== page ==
Journal Article

The influence of halo assembly on galaxies and galaxy groups

Tatiana Zapata, Josefa Perez, Nelson Padilla and Patricia Tissera

in Monthly Notices of the Royal Astronomical Society

Published on behalf of The Royal Astronomical Society

Volume 394, issue 4, pages 2229-2237
Published in print April 2009 | ISSN: 0035-8711
Published online April 2009 | e-ISSN: 1365-2966 | DOI: http://dx.doi.org/10.1111/j.1365-2966.2009.14491.x
The influence of halo assembly on galaxies and galaxy groups

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In this paper, we study the variations of group galaxy properties according to the assembly history in Sloan Digital Sky Survey Data Release 6 (SDSS-DR6) selected groups. Using mock SDSS group catalogues, we find two suitable indicators of group formation time: (i) the isolation of the group, defined as the distance to the nearest neighbour in terms of its virial radius and (ii) the concentration, measured as the group inner density calculated using the fifth nearest bright galaxy to the group centre. Groups within narrow ranges of mass in the mock catalogue show increasing group age with isolation and concentration. However, in the observational data the stellar age, as indicated by the spectral type, only shows a correlation with concentration.

We study groups of similar mass and different assembly history, finding important differences in their galaxy population. Particularly, in high-mass SDSS groups, the number of members, mass-to-light ratios, red galaxy fractions and the magnitude difference between the brightest and second-brightest group galaxies, show different trends as a function of isolation and concentration, even when it is expected that the latter two quantities correlate with group age. Conversely, low-mass SDSS groups appear to be less sensitive to their assembly history.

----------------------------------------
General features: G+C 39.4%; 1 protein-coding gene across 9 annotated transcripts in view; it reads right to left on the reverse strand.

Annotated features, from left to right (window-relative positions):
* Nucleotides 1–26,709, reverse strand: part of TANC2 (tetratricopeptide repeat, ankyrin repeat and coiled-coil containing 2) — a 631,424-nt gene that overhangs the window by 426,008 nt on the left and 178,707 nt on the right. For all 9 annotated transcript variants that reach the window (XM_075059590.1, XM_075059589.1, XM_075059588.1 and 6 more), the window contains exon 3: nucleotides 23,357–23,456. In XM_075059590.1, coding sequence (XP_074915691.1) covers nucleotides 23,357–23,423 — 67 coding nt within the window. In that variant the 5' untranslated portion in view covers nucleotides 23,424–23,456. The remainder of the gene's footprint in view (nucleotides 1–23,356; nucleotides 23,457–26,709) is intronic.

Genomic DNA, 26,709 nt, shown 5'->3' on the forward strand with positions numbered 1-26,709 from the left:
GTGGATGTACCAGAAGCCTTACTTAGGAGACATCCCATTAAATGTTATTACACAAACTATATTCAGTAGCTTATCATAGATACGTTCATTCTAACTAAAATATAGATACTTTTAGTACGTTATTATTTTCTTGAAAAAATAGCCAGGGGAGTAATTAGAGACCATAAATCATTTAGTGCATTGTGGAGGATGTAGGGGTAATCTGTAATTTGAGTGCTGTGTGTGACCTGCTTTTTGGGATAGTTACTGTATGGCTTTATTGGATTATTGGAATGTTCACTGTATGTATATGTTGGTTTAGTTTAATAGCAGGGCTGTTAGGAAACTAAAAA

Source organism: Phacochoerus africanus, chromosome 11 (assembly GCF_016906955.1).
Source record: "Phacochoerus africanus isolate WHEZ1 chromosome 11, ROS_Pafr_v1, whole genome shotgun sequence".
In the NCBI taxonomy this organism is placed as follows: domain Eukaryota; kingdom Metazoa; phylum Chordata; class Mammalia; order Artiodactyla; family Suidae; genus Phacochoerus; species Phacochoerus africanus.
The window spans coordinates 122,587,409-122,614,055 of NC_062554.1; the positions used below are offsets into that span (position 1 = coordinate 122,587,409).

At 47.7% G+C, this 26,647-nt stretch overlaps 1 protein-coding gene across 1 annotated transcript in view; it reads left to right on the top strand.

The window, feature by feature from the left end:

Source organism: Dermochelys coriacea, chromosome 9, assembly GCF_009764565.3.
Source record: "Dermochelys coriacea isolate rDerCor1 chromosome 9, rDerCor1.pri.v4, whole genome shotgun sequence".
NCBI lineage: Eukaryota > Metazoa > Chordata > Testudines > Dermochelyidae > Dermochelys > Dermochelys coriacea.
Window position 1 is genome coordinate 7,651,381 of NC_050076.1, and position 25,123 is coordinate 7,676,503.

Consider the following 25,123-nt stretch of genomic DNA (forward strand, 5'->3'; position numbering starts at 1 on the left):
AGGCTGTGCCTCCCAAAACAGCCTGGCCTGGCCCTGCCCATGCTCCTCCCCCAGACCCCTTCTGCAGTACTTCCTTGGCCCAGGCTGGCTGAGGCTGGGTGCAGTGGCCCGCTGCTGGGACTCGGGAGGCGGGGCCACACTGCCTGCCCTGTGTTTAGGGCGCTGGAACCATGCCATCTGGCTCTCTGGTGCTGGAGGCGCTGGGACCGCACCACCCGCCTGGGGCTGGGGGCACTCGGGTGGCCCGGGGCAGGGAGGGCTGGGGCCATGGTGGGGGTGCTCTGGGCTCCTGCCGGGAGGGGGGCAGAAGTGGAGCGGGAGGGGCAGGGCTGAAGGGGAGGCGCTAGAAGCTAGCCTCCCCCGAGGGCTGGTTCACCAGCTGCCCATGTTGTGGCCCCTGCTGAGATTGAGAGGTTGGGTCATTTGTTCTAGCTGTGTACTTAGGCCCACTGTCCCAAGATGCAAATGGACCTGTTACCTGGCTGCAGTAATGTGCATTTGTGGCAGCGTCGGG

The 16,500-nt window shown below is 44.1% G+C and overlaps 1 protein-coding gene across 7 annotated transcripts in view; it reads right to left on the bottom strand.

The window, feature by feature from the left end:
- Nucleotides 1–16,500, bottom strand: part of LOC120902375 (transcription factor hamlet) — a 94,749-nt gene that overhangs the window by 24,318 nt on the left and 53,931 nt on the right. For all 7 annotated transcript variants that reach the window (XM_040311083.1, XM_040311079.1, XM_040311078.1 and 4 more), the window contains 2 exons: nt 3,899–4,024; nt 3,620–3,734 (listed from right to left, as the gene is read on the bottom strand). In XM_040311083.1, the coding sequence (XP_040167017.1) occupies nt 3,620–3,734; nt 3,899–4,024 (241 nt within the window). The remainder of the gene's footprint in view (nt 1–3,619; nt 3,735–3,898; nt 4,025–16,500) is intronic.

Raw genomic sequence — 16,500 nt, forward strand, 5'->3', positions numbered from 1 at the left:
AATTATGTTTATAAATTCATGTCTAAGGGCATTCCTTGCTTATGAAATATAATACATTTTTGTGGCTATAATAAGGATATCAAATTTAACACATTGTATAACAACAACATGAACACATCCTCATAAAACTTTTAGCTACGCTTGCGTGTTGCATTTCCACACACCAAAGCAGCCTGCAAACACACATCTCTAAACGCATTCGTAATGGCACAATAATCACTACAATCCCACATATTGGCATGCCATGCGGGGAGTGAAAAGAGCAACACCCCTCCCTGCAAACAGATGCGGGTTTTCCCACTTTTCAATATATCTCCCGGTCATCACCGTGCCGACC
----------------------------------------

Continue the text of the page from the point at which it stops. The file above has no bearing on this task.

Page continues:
The correlations detected in the SDSS are not consistent with the trends measured in the mock catalogues. However, discrepancies can be explained in terms of the disagreement found in the age-isolation trends, suggesting that the model might be overestimating the effects of environment. We discuss how the modelling of the cold gas in satellite galaxies could be responsible for this problem. These results can be used to improve our understanding of the evolution of galaxies in high-density environments.

Keywords: galaxies: clusters: general; galaxies: general

Journal Article.  6251 words.  Illustrated.

Subjects: Astronomy and Astrophysics

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